As the first designer to get snipped on "Project Runway All Stars," Elisa Jimenez stood out not so much for her gauzy designs but for a quirkiness that also set her apart in season four. The spit marking (oops, blessing marking) designer talked to reporters the day after her last show aired to reveal why she doesn't mind looking like a nut on national television, what she'd really like to do and who she's rooting for to win.

While some designers might have given the decision to return to "Runway" some hard, cold thought, for Jimenez the show seemed pre-ordained. "It was a very pivotal time in my own work, and I had been putting out into the world that I wanted to do something huge and intense," she says. "And would you know the same day I made the meditation, I got the call?" After talking it over with her "number one advisor," Jimenez decided that the second time around would give her a chance to approach the challenge a little differently. "I wasn't really present [the first time]," she says. "This time I really wanted to be present. In season four, I was timid about being verbal, about saying I believe in American production and small entrepreneurships. I wanted to be a good force in that. You're going to be a character, but I wanted to be a positive character. This time, I didn't hold back interviews. You want to be presented more as who you are."

And yes, who she is seemed to be a whole hella lotta crazy. But Jimenez shrugged off the fact that the show focused on her reserving her bed with lipstick, spit marking clothes and crawling under her work table to design her outfit. "I do a lot of installation work, so in a studio, every amount of space is space to work in. Immediately when we got there, I was into claiming my space and dividing it into a little, petite studio. I'm much more agile when I can work in a larger area. I do approach making clothes like a sculptor." And if people don't get it, that's their problem. "I think my unconventional methods and ideology throughout my entire life has made it difficult for a certain group of people to understand or accept that something can come out of that, and it's almost like they have to critique the process... but I've had an amazing career without working by the rules."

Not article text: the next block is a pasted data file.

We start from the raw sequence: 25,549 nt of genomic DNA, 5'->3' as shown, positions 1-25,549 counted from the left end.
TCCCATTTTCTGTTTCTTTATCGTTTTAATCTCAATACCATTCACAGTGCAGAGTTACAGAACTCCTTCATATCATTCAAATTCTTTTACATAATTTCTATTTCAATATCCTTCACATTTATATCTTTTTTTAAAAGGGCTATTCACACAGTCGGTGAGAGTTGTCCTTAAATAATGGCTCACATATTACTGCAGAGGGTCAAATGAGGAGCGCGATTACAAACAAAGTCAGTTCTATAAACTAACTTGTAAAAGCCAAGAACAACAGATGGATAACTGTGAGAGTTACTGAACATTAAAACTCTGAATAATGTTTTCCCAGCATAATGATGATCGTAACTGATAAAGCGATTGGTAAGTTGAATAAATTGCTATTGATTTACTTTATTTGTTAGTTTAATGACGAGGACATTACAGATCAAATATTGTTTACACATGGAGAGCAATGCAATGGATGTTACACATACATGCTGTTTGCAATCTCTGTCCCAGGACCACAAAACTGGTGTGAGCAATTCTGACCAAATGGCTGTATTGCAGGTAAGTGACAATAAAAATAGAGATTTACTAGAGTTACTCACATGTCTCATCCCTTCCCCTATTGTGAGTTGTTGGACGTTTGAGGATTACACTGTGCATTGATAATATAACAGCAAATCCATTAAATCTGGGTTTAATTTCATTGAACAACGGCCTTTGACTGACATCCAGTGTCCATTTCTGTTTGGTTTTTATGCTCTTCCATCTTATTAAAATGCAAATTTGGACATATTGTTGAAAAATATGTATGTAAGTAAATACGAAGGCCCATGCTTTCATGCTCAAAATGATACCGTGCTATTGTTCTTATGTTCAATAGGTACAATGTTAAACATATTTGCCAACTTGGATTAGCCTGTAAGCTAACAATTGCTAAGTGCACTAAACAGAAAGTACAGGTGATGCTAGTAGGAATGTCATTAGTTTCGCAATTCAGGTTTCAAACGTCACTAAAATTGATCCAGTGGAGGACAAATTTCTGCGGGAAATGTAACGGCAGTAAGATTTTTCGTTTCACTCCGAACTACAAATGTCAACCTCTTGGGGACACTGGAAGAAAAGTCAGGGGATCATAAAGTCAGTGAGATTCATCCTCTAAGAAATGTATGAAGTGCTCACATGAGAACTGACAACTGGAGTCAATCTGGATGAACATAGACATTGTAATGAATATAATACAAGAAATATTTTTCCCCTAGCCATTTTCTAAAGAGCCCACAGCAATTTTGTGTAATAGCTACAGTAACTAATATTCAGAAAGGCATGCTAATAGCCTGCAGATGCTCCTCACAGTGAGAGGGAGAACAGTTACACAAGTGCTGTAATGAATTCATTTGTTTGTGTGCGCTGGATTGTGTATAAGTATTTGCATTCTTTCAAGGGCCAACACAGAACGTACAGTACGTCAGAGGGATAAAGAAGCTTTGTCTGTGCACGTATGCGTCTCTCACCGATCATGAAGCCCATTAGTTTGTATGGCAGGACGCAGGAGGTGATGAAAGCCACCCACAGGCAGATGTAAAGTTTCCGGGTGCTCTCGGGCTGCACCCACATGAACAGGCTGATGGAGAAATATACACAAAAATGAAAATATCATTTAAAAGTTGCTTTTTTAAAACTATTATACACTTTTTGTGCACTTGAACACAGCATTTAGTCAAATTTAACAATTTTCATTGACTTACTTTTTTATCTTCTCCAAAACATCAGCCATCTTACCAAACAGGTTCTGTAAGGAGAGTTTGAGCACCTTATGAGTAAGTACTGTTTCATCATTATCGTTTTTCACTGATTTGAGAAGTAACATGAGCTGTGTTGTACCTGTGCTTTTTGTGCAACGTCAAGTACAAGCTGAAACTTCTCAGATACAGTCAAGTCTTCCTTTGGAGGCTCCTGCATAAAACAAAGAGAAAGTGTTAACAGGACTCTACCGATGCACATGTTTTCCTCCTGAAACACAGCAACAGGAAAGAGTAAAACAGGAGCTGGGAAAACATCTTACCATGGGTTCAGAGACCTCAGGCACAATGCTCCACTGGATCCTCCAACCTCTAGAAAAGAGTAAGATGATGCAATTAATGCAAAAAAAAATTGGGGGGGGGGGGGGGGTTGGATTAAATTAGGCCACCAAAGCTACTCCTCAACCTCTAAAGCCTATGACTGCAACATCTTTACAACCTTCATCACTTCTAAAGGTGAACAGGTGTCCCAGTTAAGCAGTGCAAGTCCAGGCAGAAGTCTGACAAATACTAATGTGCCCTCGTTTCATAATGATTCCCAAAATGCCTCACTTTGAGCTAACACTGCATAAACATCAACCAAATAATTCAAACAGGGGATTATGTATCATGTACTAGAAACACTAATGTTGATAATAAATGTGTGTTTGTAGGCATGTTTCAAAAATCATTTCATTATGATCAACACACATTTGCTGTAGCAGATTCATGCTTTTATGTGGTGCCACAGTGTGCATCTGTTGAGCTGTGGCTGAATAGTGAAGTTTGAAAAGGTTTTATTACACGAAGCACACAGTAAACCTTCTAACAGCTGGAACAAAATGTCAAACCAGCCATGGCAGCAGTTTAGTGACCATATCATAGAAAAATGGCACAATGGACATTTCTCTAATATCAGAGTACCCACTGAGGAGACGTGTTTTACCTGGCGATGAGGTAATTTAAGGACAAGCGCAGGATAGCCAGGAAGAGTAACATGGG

As for the spitting, she says it has a rich personal history for her dating back to when her grandmothers taught her how to sew. "They'd get into a frenzy and wouldn't always wait for the chalk," she says. "My grandmother called it a blessing mark. You're not spitting on people, you're blessing something. But only on television could you distill a 17-year career into [spitting.]"

Even though she did get a slapdown from Georgina Chapman for her final design, Jimenez says her florid explanation was more a result of editing and nerves than a desire on her part to tell a story with each piece she designs. "Out of context... it looks like I'm explaining the dress," she says. "I actually stand by the piece I did, and the explanation wasn't so much in relation to the story... but that was me being nervous on the runway. I think the work stands for itself. I agree; you shouldn't have to explain your work. It was a very good lesson, for me and for everyone. But I wouldn't have changed a thing."

Now that she's been auf'ed (or whatever host Angela Lindvall wants to call it), she's still rooting for a specific winner. Though she says she'd wear designs by Austin, Rami or Kara, "I'm rooting for Austin Scarlett, because everyone's talented and has skills, but Austin is this incredible example of a very intelligent, well-read young man, and he was part of making the show what it is. He's one of the pioneers. Nothing against the other designers, but I'm impressed by his intelligence. I have a huge crush on him anyway. It's so wrong. That's a disclaimer."